Spanish deficit ended 2012 at a level below 7 percent of GDP, said Spain's Prime Minister Mariano Rajoy on Wednesday in his state of the nation address.
Without giving exact figures, Rajoy said the deficit was generally anticipated by a majority of financial institutions and commentators.
Although it looks highly unlikely the deficit will reach 6.3 percent as required by the European Union (EU), Rajoy, looking back over his first 14 months in office, said his government had made fiscal adjustments which were "unprecedented in the country's history."
He said cooperation among different levels of administration made possible a reduction of around 21 billion euros (28 billion U.S. dollars) in state spending.
Rajoy praised his government's reforms, adding the fight against fiscal fraud had earned around 11.5 billion euros in 2012, which he described as a "key" factor in reducing the deficit.
He said another pillar of his government's reforms was the restructuring of the banking system, adding that measures taken by the former executive (the Spanish Socialist Party) had been insufficient and was the main reason his government had been forced to ask for EU help for Spain's banks.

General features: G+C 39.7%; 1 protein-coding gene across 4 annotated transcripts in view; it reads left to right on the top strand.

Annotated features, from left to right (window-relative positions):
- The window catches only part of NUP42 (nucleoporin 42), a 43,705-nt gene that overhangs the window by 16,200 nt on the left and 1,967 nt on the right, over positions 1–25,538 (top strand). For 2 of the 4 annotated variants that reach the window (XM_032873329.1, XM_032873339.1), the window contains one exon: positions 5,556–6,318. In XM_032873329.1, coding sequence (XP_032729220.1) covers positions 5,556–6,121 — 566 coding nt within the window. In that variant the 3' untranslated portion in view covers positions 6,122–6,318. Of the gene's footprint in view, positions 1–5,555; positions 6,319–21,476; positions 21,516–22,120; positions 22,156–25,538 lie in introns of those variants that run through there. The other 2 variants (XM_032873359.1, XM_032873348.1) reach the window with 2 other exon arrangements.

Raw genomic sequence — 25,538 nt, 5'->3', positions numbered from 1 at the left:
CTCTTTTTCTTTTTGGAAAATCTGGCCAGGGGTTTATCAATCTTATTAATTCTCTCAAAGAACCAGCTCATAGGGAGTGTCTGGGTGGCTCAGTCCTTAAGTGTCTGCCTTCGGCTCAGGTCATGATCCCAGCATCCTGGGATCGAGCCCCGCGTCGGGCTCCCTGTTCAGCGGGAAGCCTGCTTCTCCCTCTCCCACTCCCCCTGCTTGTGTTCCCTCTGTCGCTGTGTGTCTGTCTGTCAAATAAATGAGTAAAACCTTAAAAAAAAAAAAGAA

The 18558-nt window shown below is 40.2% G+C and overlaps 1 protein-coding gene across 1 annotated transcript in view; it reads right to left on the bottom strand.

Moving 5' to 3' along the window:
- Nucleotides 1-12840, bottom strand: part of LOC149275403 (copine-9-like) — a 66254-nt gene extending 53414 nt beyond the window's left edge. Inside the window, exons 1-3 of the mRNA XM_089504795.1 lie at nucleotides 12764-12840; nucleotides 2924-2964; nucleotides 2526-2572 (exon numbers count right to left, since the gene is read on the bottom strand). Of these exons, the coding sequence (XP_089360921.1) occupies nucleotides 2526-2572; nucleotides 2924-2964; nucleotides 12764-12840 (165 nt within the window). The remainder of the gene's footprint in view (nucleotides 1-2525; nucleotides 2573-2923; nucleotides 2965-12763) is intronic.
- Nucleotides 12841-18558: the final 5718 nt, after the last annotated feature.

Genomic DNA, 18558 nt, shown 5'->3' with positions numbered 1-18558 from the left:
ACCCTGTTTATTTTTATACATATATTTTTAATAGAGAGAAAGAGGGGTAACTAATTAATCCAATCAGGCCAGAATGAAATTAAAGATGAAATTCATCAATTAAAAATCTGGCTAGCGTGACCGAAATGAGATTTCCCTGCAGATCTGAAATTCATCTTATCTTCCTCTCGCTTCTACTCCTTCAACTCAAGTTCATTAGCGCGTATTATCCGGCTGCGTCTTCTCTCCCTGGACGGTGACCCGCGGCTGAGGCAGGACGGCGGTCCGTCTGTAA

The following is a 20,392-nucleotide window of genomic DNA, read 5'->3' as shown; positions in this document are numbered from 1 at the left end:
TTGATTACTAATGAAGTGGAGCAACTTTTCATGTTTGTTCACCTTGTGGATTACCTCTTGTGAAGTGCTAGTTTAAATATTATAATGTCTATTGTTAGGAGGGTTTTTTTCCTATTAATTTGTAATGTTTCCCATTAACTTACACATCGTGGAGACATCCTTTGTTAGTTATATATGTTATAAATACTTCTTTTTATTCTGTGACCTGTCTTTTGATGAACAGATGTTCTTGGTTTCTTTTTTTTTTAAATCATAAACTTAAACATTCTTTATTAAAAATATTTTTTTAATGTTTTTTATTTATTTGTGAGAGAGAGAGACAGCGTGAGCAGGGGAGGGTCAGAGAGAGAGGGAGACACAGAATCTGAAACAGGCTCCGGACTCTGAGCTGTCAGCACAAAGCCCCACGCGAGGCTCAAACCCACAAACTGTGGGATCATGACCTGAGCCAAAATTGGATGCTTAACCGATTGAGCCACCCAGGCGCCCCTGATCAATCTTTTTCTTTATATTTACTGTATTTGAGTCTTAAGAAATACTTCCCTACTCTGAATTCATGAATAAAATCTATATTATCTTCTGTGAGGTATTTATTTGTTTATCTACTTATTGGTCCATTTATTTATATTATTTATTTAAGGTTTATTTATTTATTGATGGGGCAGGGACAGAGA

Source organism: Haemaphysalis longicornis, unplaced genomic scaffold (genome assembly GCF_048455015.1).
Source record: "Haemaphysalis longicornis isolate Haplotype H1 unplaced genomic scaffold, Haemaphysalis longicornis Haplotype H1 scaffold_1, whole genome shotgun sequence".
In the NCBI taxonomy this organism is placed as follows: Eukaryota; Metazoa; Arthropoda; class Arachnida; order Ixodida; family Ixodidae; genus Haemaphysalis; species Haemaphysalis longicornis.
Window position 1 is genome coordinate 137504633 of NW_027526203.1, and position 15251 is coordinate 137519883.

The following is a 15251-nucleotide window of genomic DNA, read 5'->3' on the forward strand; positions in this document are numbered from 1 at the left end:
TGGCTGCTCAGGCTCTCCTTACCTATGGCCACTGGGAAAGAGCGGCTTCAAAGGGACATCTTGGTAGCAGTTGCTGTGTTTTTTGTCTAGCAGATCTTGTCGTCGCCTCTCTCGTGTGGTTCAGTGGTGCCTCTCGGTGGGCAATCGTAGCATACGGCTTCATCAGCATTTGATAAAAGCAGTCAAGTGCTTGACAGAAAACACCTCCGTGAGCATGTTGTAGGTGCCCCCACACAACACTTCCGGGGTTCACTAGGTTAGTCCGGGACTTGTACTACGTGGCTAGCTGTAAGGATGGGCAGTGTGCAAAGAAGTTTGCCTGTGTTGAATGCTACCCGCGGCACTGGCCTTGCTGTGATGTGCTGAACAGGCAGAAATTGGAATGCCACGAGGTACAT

"The toxic 30 percent of the financial system could negatively affect the healthy 70 percent," Rajoy said. He emphasized the restructuring process was giving good results as Spain's financial entities could issue in 2013 around 6 billion euros in bonds.
Defending his government's structural and labor reforms, he said they aimed to increase flexibility in the Spanish labor market that has around 6 million people unemployed.
Rajoy said he was "happy to tell Spaniards the situation has improved," because it meant that the citizens' efforts had positive results.
He based the breaking of the majority of his electoral promises on the fact that when his party won the November 2011 election, Spain's deficit stood at 9 percent of GDP and "there was an imbalance of 30 billion euros to correct."
Despite these supposed improvements, Rajoy said the reforms would continue because the "economic reality" of the country "is terribly hard."
Rajoy's assessment of the situation varies from that offered by the ratings agency Moody's on Tuesday.
Moody's said Spain's banks still faced difficulties in terms of solvency and funding and had many challenges to face. It forecast a negative environment for the banking sector and also for Spain's sovereign debt, which may influence investor confidence and make it difficult to get funding.